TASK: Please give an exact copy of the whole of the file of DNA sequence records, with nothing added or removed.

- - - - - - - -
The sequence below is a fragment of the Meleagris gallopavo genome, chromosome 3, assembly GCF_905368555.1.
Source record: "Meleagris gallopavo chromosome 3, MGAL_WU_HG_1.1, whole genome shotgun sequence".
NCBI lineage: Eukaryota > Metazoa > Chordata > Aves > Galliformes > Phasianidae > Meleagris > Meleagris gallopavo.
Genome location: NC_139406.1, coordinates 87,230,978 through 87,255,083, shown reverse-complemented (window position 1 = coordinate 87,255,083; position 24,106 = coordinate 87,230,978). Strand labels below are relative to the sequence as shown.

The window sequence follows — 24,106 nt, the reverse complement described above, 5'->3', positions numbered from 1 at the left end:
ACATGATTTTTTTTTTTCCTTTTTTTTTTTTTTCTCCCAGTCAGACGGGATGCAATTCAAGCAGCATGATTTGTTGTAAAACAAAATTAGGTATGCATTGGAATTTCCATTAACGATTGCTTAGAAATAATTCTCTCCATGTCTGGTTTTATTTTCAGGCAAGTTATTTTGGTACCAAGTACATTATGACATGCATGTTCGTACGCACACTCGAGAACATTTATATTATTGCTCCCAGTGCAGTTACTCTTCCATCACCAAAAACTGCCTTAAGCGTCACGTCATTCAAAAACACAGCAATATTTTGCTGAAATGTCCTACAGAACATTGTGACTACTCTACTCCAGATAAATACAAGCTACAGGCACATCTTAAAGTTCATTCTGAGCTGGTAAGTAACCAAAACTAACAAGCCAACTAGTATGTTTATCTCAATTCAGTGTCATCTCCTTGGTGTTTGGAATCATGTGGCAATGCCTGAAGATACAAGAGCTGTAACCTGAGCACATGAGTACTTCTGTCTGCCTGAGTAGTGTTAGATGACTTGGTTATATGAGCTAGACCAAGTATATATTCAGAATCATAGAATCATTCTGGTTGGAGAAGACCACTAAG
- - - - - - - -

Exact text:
The sequence below is a fragment of the Meleagris gallopavo genome, chromosome 3, assembly GCF_905368555.1.
Source record: "Meleagris gallopavo chromosome 3, MGAL_WU_HG_1.1, whole genome shotgun sequence".
NCBI lineage: Eukaryota > Metazoa > Chordata > Aves > Galliformes > Phasianidae > Meleagris > Meleagris gallopavo.
Genome location: NC_139406.1, coordinates 87,230,978 through 87,255,083, shown reverse-complemented (window position 1 = coordinate 87,255,083; position 24,106 = coordinate 87,230,978). Strand labels below are relative to the sequence as shown.

The window sequence follows — 24,106 nt, the reverse complement described above, 5'->3', positions numbered from 1 at the left end:
ACATGATTTTTTTTTTTCCTTTTTTTTTTTTTTCTCCCAGTCAGACGGGATGCAATTCAAGCAGCATGATTTGTTGTAAAACAAAATTAGGTATGCATTGGAATTTCCATTAACGATTGCTTAGAAATAATTCTCTCCATGTCTGGTTTTATTTTCAGGCAAGTTATTTTGGTACCAAGTACATTATGACATGCATGTTCGTACGCACACTCGAGAACATTTATATTATTGCTCCCAGTGCAGTTACTCTTCCATCACCAAAAACTGCCTTAAGCGTCACGTCATTCAAAAACACAGCAATATTTTGCTGAAATGTCCTACAGAACATTGTGACTACTCTACTCCAGATAAATACAAGCTACAGGCACATCTTAAAGTTCATTCTGAGCTGGTAAGTAACCAAAACTAACAAGCCAACTAGTATGTTTATCTCAATTCAGTGTCATCTCCTTGGTGTTTGGAATCATGTGGCAATGCCTGAAGATACAAGAGCTGTAACCTGAGCACATGAGTACTTCTGTCTGCCTGAGTAGTGTTAGATGACTTGGTTATATGAGCTAGACCAAGTATATATTCAGAATCATAGAATCATTCTGGTTGGAGAAGACCACTAAG